This weekend, drag meets kittens for a sold-out show of “extravagance and cuteness” at the Arlington Cinema & Drafthouse.
All of the tickets have sold out for the fundraiser this Sunday, October 6, at 7 p.m at the Arlington Drafthouse (2903 Columbia Pike). During the performance, drag queens will lead a bingo game with the audience to raise money for animal welfare causes — as well as bring some special furry guests.
“The ladies of the Imperial Court will be calling bingo with their signature flair and we will have kittens from the Animal Welfare League of Arlington’s renowned Kitten College available for adoption and adoration,” the event’s webpage reads.
Proceeds from this Sunday’s event will go to “critical needs” at AWLA, per an email from the organization which operates a shelter as well as the county’s busy animal control.
The sold-out show comes as local drag queens are increasingly stepping onto new stages in Arlington after years of performing mostly in gay bars.
After searching around a shed and checking under all the cars in the apartment parking lot, Arlington Animal Control Chief Jennifer Toussaint had returned to her van to think. Then a woman walked up to the window, mouthing a question and pointing behind us: “Kittens?”
Sure enough, after Toussaint followed her to the far side of the lot in Arlington’s Forest Glen neighborhood, she spotted one, tiny white paw disappearing up into the engine block of a dark green sedan. A tipster who called earlier that morning about kittens was right.
The head of the county’s animal control office used cans of tuna and YouTube videos of kittens crying to lure two little tabbies and one inky black feline out from under the car. While she did, the car’s owner came out of the building and sat on her walker next to us.
Angela Davis said her car had been damaged in a crash and hadn’t moved for weeks.
“The kittens were probably born there,” said Toussaint.
Davis nodded, saying she had spotted movement underneath it a week ago. “I said, ‘My goodness, there’s something moving!'”
But after an hour of all the tricks that Toussaint knew — like knocking her belt on the engine to scare them out and holding one of the siblings near the hiding space — one kitten stubbornly remained.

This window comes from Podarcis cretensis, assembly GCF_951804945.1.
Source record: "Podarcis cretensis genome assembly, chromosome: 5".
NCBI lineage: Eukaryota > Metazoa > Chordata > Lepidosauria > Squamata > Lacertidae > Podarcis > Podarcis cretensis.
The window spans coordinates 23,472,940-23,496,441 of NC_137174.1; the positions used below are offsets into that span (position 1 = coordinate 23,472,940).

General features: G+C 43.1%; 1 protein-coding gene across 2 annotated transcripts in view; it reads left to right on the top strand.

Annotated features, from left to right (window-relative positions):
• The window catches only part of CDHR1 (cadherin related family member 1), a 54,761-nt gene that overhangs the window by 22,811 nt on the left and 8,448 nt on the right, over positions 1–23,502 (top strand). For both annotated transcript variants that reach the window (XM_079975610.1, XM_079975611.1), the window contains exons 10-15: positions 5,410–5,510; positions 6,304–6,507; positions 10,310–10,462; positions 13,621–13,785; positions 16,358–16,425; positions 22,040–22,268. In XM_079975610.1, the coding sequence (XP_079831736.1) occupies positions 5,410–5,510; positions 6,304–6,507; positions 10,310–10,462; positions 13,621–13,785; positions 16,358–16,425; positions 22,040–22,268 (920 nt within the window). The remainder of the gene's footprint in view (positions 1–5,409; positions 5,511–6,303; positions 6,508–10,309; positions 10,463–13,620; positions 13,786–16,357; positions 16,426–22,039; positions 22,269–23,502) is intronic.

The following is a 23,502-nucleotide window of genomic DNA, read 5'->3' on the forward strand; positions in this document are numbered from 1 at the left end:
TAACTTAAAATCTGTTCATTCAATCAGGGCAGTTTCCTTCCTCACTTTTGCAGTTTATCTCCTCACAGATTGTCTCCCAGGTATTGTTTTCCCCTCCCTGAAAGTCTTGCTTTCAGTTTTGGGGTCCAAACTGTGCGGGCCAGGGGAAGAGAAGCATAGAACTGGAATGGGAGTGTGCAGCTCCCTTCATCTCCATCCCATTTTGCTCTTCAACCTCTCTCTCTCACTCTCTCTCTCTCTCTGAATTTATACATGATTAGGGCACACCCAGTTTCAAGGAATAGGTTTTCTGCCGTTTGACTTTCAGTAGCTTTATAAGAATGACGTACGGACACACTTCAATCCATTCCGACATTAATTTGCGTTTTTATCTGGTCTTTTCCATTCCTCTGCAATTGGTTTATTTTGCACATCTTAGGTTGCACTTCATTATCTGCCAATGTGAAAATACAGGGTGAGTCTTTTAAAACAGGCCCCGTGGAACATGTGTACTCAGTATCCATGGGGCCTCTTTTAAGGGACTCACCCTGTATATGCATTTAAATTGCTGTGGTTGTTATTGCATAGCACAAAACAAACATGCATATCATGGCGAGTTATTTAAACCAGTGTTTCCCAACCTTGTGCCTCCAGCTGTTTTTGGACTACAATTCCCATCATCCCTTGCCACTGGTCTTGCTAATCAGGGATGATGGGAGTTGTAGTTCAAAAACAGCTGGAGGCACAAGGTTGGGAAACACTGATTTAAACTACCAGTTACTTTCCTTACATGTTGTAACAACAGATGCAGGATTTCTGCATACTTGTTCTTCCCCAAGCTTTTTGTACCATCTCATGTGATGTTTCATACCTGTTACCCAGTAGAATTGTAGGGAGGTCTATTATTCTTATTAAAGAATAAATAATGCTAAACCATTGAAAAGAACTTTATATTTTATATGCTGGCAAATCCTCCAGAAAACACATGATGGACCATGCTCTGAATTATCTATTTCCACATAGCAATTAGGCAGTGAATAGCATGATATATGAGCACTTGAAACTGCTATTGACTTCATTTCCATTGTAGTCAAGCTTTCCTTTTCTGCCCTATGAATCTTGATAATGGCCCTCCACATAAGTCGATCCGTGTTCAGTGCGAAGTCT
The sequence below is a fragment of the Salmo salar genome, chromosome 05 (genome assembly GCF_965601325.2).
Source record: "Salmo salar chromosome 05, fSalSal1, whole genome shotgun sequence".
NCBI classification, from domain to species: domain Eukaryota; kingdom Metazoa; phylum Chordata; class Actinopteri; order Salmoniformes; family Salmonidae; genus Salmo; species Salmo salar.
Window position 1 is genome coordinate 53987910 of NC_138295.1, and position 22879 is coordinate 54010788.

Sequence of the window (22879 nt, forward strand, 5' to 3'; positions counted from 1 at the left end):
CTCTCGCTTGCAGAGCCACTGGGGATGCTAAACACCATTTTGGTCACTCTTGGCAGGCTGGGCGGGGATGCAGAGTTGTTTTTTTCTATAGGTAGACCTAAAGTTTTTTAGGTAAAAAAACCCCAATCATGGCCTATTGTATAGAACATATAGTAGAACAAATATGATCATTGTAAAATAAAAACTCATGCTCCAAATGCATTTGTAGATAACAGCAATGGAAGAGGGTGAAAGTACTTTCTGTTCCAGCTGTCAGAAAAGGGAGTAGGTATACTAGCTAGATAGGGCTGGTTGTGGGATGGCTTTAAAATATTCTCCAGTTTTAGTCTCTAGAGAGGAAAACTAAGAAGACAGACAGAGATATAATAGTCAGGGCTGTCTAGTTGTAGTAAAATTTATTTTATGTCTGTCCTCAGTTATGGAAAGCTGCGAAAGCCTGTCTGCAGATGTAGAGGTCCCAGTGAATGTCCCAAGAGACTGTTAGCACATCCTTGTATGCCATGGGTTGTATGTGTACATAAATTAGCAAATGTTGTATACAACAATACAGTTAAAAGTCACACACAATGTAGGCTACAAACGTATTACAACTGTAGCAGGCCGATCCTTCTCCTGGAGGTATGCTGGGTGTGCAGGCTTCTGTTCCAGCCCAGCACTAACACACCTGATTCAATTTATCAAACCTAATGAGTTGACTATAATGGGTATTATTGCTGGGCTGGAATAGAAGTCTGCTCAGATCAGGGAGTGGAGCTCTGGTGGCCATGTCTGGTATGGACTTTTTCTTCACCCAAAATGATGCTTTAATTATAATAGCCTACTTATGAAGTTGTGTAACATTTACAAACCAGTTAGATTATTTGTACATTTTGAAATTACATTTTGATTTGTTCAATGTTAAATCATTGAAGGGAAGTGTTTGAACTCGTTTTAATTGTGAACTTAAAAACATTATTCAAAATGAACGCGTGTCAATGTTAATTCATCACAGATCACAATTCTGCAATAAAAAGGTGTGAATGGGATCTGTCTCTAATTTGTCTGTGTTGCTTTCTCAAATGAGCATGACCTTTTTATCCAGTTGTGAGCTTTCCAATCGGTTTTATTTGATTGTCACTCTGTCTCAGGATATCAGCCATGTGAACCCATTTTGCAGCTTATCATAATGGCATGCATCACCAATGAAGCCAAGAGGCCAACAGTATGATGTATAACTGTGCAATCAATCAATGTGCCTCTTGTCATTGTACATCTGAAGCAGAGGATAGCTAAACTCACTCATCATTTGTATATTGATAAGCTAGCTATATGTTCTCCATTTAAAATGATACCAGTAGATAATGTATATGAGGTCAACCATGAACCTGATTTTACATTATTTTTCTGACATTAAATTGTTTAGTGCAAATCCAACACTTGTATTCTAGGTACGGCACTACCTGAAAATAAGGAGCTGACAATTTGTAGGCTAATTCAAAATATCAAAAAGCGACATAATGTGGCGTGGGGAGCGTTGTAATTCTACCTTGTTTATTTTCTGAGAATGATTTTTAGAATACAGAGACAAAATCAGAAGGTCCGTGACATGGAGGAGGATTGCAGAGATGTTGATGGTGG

“I have to go, my cases are starting to back up,” she sighed, and noted in her case management system she’d be back.
It was one of about a dozen calls for service that Toussaint received during the several hours ARLnow spent shadowing Arlington Animal Control last week. During that time, the calls she received included a request to surrender a dog, remove a dead squirrel, investigate a dog-selling scam, and check on abandoned dogs in an apartment, among others.
Toussaint said animal control responded to about 3,500 cases last year, not including some of the smaller requests staff can solve over the phone.
The county’s animal control office is located in the Animal Welfare League of Arlington (AWLA) building at 2650 S. Arlington Mill Drive. It employs six staffers compared to the shelter’s 40.
At the end of the shift, Toussaint returned to her blue and white office where her Boston Terrier rescue Reagan sleeps in the corner and Toussaint can be found dual-wielding the phone and keyboard to handle multiple requests for service. She said this represented a medium-busy day.
“You’ve never going to have a day when you’re out of calls to run,” she joked.
If you like kittens and yoga, the Animal Welfare League of Arlington has an event for you.
The shelter is hosting a yoga event this week for participants to get some exercise — and some feline playtime. Together with Arlington-based vinyasa yoga instructor Beth A. Wolfe, the shelter will host two yoga sessions this Thursday, August 15, where participants can do yoga while kittens romp around them.
“We will enjoy a casual yoga practice at the shelter while kittens roam among us,” organizers wrote on the event’s webpage. “There will be plenty of time allotted for kitten snuggling and photos.”
The event is for people ages 10 and up, and is designed to help find homes for the kittens, which will all be adoptable. Classes will be held at 6 p.m. and 7:30 p.m. this Thursday at the shelter’s offices on 2650 S. Arlington Mill Drive.
Tickets sell for $35 each. Attendees are asked to bring their own yoga mat.
Wolfe is also leading the Arlington County Fair’s goat yoga sessions this week.
Image via Flickr/Quinn Dombrowski
The Animal Welfare League of Arlington announced it is opening the first neonatal kitten nursery in the D.C. area.
The “Kitten Academy” will help foster hundreds of kittens that are less than three weeks old, the age when a kitten is the most vulnerable. The academy will open thanks to a donation of $25,000 from Falls Church residents Ted and Willa Lutz.
According to AWLA, kittens in shelters have to overcome exposure to disease and the lack of a nursing mother before reaching an age when they can be adopted. As a result, many shelters are forced to euthanize the kittens.
Shelters can also struggle to accommodate all the neonatal kittens that arrive, especially during “Kitten Season” when many cats give birth. The season typically lasts from spring until fall, and reaches its peak in late spring.